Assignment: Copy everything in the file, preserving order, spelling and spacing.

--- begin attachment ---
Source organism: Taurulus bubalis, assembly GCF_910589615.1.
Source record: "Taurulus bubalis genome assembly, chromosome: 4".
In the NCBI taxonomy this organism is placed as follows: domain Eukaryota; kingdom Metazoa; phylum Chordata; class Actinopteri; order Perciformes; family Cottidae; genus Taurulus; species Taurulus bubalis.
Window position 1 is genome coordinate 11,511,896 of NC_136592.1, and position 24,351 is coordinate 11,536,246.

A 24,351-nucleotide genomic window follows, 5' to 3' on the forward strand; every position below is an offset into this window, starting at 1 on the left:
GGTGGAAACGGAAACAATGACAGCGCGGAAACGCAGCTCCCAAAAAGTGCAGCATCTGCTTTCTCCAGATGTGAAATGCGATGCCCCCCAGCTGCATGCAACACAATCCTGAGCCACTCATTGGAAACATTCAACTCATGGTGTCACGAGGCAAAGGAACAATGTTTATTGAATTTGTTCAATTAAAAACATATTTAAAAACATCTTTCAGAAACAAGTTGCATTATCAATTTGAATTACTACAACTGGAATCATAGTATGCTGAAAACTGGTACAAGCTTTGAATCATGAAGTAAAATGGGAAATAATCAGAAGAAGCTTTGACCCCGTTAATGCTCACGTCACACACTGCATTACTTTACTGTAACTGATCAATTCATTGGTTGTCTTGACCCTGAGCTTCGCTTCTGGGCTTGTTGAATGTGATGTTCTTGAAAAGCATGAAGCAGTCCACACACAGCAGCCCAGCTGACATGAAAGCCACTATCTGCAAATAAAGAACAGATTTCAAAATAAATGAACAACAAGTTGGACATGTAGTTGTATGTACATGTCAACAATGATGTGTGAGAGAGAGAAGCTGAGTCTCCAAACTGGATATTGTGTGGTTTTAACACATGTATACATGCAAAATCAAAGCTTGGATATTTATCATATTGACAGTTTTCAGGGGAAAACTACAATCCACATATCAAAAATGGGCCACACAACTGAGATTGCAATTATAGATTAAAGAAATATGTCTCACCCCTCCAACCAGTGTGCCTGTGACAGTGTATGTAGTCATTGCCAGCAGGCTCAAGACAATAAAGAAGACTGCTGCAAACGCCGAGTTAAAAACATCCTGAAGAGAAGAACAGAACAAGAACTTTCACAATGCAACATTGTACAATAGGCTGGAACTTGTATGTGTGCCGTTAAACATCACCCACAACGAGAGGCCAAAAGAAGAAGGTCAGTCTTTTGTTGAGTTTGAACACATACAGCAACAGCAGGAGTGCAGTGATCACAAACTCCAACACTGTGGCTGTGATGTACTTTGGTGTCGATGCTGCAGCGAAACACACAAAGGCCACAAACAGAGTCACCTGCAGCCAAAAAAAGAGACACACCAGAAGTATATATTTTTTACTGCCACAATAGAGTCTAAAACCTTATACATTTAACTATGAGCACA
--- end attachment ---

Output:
Source organism: Taurulus bubalis, assembly GCF_910589615.1.
Source record: "Taurulus bubalis genome assembly, chromosome: 4".
In the NCBI taxonomy this organism is placed as follows: domain Eukaryota; kingdom Metazoa; phylum Chordata; class Actinopteri; order Perciformes; family Cottidae; genus Taurulus; species Taurulus bubalis.
Window position 1 is genome coordinate 11,511,896 of NC_136592.1, and position 24,351 is coordinate 11,536,246.

A 24,351-nucleotide genomic window follows, 5' to 3' on the forward strand; every position below is an offset into this window, starting at 1 on the left:
GGTGGAAACGGAAACAATGACAGCGCGGAAACGCAGCTCCCAAAAAGTGCAGCATCTGCTTTCTCCAGATGTGAAATGCGATGCCCCCCAGCTGCATGCAACACAATCCTGAGCCACTCATTGGAAACATTCAACTCATGGTGTCACGAGGCAAAGGAACAATGTTTATTGAATTTGTTCAATTAAAAACATATTTAAAAACATCTTTCAGAAACAAGTTGCATTATCAATTTGAATTACTACAACTGGAATCATAGTATGCTGAAAACTGGTACAAGCTTTGAATCATGAAGTAAAATGGGAAATAATCAGAAGAAGCTTTGACCCCGTTAATGCTCACGTCACACACTGCATTACTTTACTGTAACTGATCAATTCATTGGTTGTCTTGACCCTGAGCTTCGCTTCTGGGCTTGTTGAATGTGATGTTCTTGAAAAGCATGAAGCAGTCCACACACAGCAGCCCAGCTGACATGAAAGCCACTATCTGCAAATAAAGAACAGATTTCAAAATAAATGAACAACAAGTTGGACATGTAGTTGTATGTACATGTCAACAATGATGTGTGAGAGAGAGAAGCTGAGTCTCCAAACTGGATATTGTGTGGTTTTAACACATGTATACATGCAAAATCAAAGCTTGGATATTTATCATATTGACAGTTTTCAGGGGAAAACTACAATCCACATATCAAAAATGGGCCACACAACTGAGATTGCAATTATAGATTAAAGAAATATGTCTCACCCCTCCAACCAGTGTGCCTGTGACAGTGTATGTAGTCATTGCCAGCAGGCTCAAGACAATAAAGAAGACTGCTGCAAACGCCGAGTTAAAAACATCCTGAAGAGAAGAACAGAACAAGAACTTTCACAATGCAACATTGTACAATAGGCTGGAACTTGTATGTGTGCCGTTAAACATCACCCACAACGAGAGGCCAAAAGAAGAAGGTCAGTCTTTTGTTGAGTTTGAACACATACAGCAACAGCAGGAGTGCAGTGATCACAAACTCCAACACTGTGGCTGTGATGTACTTTGGTGTCGATGCTGCAGCGAAACACACAAAGGCCACAAACAGAGTCACCTGCAGCCAAAAAAAGAGACACACCAGAAGTATATATTTTTTACTGCCACAATAGAGTCTAAAACCTTATACATTTAACTATGAGCACA